Ibrutinib has greater efficacy than ofatumumab as second-line therapy for chronic lymphocytic leukemia
by Bruce Sylvester – Ibrutinib has significantly outperformed ofatumumab as a second-line therapy for chronic lymphocytic leukemia (CLL), according to a Phase 3 study published on May 31, 2014 in the OnLine First edition of the New England Journal of Medicine/NEJM.
The investigators randomized 391 subjects to receive once-a-day oral ibrutinib (n=195) or the anti-CD20 antibody ofatumumab (n=196), a drug used currently as standard of care for CLL.
Median follow-up was 9.4 months.
The researchers reported that ibrutinib significantly increased progression-free survival as a second-line therapy for CLL compared to ofaumumab.
“At median follow-up, 86 percent of patients on ibrutinib had durable response and were continuing treatment with minimal side effects. This is remarkable, especially considering that standard CLL therapies typically produce a 35-40 percent response rate,” said lead investigator John C. Byrd, MD, hematology division director at The Ohio State University Comprehensive Cancer Center – Arthur G. James Cancer Hospital and Richard J. Solove Research Institute, Columbus, Ohio.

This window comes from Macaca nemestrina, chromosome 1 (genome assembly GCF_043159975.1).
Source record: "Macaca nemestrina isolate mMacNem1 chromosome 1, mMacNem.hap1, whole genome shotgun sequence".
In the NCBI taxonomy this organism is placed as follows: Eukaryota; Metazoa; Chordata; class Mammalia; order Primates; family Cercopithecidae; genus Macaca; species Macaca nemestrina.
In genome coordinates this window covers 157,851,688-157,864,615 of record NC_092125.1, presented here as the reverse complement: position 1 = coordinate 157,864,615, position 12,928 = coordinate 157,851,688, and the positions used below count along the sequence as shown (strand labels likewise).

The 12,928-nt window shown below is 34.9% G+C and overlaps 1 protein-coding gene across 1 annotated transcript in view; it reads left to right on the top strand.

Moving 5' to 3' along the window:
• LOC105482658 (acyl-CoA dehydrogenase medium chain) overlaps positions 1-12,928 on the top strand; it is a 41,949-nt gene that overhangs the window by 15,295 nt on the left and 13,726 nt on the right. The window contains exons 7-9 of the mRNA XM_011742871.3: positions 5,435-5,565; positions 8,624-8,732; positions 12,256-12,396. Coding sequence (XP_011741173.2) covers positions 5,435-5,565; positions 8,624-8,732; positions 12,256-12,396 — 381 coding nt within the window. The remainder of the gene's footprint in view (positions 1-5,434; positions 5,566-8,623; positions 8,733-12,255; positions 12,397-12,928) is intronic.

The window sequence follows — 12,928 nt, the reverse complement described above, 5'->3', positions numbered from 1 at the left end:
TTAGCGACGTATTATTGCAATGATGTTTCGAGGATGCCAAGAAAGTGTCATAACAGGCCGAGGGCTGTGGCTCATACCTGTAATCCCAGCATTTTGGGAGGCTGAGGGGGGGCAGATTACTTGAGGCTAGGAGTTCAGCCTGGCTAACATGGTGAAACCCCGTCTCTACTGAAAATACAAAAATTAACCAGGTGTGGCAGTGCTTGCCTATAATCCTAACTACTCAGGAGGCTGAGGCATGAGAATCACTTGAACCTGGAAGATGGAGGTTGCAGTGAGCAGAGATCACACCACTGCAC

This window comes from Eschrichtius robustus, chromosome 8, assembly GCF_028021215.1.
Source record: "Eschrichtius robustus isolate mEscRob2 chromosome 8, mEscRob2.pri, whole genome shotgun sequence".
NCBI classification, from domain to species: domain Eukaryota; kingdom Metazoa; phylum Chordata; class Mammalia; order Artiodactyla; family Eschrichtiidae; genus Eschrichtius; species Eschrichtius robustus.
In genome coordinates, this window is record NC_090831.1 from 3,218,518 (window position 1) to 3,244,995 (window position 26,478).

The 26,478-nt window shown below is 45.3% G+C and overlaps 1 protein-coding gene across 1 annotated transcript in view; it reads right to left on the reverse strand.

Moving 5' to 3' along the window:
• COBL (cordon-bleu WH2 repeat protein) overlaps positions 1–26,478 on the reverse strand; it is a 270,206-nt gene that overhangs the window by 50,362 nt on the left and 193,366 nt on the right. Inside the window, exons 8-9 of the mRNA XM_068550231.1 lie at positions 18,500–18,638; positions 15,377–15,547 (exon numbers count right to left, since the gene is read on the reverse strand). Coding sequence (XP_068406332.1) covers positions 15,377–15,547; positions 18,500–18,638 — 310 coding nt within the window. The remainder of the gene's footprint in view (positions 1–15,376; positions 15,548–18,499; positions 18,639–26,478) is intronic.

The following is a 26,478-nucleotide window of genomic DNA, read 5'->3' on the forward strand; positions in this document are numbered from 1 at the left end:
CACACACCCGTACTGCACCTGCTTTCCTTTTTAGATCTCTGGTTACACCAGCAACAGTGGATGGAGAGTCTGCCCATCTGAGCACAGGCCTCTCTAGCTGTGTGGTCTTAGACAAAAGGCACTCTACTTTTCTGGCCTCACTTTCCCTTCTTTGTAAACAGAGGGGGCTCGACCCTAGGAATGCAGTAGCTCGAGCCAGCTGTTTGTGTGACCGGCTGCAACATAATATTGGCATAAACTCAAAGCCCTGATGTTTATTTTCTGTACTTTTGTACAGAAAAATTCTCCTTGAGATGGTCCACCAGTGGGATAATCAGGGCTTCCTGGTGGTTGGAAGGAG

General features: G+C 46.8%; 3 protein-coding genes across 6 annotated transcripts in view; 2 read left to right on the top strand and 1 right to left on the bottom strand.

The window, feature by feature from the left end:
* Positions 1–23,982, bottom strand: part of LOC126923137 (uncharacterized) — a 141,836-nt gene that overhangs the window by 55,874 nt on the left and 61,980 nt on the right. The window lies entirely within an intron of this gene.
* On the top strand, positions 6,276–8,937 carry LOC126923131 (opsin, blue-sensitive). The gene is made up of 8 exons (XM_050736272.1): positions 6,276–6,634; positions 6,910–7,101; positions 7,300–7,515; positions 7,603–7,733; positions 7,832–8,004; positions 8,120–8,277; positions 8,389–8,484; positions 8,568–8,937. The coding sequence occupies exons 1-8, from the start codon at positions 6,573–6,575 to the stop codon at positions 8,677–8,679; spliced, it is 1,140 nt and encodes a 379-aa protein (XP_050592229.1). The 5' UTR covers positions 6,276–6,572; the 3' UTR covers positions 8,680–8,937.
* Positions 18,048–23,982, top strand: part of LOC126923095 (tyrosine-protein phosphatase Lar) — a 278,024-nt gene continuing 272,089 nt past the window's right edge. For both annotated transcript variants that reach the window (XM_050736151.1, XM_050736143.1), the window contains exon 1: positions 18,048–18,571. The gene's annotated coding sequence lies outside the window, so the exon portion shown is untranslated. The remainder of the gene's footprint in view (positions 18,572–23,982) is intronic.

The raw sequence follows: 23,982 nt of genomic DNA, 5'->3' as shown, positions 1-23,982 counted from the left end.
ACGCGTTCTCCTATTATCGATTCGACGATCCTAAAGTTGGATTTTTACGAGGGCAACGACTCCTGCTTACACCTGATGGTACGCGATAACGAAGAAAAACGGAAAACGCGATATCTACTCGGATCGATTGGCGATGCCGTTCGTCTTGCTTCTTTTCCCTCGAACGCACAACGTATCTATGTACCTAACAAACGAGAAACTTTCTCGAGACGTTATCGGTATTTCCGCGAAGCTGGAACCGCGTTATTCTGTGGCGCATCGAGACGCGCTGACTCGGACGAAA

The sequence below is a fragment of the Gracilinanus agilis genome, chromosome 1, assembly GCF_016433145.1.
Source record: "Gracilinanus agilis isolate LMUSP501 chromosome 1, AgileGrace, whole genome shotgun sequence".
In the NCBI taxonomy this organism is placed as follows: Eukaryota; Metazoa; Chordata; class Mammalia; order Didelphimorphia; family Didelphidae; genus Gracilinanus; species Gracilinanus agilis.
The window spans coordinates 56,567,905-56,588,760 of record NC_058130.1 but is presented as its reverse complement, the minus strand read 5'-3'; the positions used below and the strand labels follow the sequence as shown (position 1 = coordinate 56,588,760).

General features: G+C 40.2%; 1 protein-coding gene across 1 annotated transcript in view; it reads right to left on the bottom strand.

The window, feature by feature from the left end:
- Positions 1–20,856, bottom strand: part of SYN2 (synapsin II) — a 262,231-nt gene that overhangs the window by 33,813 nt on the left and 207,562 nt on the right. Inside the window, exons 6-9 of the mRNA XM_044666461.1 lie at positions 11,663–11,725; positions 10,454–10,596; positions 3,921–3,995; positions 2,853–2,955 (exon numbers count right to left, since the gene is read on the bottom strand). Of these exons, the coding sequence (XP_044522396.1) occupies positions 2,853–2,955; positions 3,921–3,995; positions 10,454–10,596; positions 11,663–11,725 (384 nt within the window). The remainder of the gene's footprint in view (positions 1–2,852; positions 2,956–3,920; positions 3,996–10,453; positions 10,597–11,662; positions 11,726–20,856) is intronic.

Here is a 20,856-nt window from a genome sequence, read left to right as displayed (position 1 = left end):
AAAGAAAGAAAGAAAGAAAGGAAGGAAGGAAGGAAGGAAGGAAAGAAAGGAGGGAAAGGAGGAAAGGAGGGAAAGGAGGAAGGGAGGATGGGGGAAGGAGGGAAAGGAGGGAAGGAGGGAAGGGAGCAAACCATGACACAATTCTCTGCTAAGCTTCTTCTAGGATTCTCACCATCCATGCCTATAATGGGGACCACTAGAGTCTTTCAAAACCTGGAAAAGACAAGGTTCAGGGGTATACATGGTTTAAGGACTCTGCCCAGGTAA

At six months, 83 percent of subjects treated with ibrutinib had achieved progression-free survival compared to 49 percent on ofatumumab.
“Ibrutinib significantly prolonged progression-free survival, resulting in a 78 percent reduction in the risk of disease progression or death in patients treated with ibrutinib compared with ofatumumab,” adds Byrd. “We observed similar progression-free survival results regardless of age, clinical stage or unique factors such as genetic mutation status.”
As background, the authors noted that, in 2013, the same investigators reported data from a phase 1b/2 study of with relapsed CLL. Based on positive early response rates, the (US) FDA Data Monitoring Committee recommended that ofatumumab subjects in the trial be allowed to switch to the ibrutinib arm. Thereafter, 29 percent of subjects with confirmed disease progression on ofatumumab switched to ibrutinib.
At 12 months, overall survival among ibrutinib subjects was 90 percent compared to 81 percent for ofatumumab. And 43 percent of ibrutinib subjects achieved partial response to treatment compared with 4 percent of ofatumumab subjects.
“There is no question that ibrutinib far outperforms existing therapies we have for CLL, and we’re excited to see this drug improving the outcome for patients who were once considered incurable,” said Byrd.